November is a pretty jam-packed month for me. I’m working on a book project for the annual NaNoWriMo contest, juggling two separate podcasts, getting ready for the North Carolina Comicon. And on top of all that, I start my Spinraza injections a week from the time of writing this. In short, I’ll be ready to take a breather and stuff myself with turkey when Thanksgiving arrives.
My Spinraza journey so far has been an interesting one. Back when the treatment was FDA-approved last December, I was happy to hear the news and to see how it would help families in the SMA community; but I wasn’t quite sure if it was the best option for me, or if I would even get a chance to receive it.
Then in April, when I was a panelist at the Patient-Focused Drug Development conference in Maryland, I was happy to share my story and advocate for other SMA individuals and families, but I still didn’t expect to go through the treatment process myself. I had already been denied by my insurance provider once, and while the benefits were good, I just wasn’t desperate to attain the drug. While I’m happy to raise awareness about SMA and be a spokesperson for research, I place a higher priority on making the world more accepting of people with disabilities, and encouraging my SMA brothers and sisters to focus more on what they can do, rather than what they can’t.
By the time I was approved for Spinraza in July, I still had doubts about whether or not it was the best option for me. Yes, stopping the progression of my SMA would be huge, but I knew it would come at a cost. Beyond the fact that the drug is administered via a spinal injection and that my having had a spinal fusion surgery years ago could lead to complications, there’s also the sheer time commitment.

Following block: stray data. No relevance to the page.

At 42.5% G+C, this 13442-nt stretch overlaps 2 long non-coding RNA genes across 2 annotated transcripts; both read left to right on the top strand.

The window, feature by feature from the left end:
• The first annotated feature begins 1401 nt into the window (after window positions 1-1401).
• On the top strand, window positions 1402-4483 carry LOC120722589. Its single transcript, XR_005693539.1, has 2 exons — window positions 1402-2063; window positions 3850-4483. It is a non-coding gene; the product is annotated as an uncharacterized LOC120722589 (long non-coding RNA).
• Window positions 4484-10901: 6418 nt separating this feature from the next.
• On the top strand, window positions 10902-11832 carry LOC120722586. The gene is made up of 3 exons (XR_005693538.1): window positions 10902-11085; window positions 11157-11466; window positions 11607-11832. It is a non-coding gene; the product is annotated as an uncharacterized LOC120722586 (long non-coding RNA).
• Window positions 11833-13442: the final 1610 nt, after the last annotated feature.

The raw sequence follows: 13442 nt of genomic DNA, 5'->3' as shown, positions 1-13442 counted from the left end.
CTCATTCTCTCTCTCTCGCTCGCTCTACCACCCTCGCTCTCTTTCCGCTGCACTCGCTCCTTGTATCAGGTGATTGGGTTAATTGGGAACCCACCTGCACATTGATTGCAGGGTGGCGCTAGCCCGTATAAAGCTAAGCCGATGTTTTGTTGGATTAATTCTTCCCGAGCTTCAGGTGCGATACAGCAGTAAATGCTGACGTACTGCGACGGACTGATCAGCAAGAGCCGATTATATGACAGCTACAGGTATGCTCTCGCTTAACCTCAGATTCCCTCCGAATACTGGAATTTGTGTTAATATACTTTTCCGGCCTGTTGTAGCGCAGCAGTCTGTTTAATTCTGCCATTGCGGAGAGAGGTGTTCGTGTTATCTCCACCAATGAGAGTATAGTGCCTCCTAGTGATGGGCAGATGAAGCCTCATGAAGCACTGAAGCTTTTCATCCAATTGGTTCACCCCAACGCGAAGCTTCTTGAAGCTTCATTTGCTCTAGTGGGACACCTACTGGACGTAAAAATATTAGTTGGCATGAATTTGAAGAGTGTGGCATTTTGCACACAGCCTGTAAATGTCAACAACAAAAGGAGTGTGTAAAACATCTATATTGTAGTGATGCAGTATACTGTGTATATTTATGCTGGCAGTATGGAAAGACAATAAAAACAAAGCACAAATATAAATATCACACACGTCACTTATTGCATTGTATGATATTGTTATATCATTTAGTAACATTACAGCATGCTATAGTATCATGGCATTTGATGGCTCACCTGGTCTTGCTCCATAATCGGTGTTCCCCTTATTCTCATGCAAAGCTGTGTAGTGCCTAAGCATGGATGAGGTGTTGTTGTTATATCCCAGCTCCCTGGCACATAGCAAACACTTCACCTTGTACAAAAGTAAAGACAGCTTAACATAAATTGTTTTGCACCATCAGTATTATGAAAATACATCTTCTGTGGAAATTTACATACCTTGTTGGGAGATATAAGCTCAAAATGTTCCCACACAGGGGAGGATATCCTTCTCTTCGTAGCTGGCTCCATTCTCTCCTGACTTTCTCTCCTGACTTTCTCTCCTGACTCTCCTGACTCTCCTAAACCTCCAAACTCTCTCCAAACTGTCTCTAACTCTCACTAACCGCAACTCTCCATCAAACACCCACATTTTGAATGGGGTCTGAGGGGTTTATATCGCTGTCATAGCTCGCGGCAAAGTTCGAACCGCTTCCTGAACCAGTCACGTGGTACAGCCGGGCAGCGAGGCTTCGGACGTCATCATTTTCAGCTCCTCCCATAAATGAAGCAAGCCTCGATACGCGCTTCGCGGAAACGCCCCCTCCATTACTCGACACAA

Four loading doses in the first two months and an injection every four months after that is pretty daunting. I already go in for water therapy every week, see my pulmonologist every four months, my regular doctor once a year, and visit the MDA clinic at least annually. All that isn’t even counting my dentist, eye doctor and other specialists whom I can’t even keep track of. I had to wrestle with myself to determine if I was willing to add yet another series of appointments to my calendar.
I say all of this not to undermine the importance of Spinraza and other treatments currently in clinical trials. These drugs are vital in the SMA community and have already saved lives, and I’m excited to see what kind of impact they will continue to have. All I’m saying is that it’s a big decision for anyone to go through the treatment process, and I know it took me multiple conversations with friends and family and some heavy thinking to say yes to it. Ultimately, I know I would benefit greatly from my SMA not progressing any further than it already has, and I’m willing to face the time commitment and the uncertainty that comes with the injections in order to make that happen.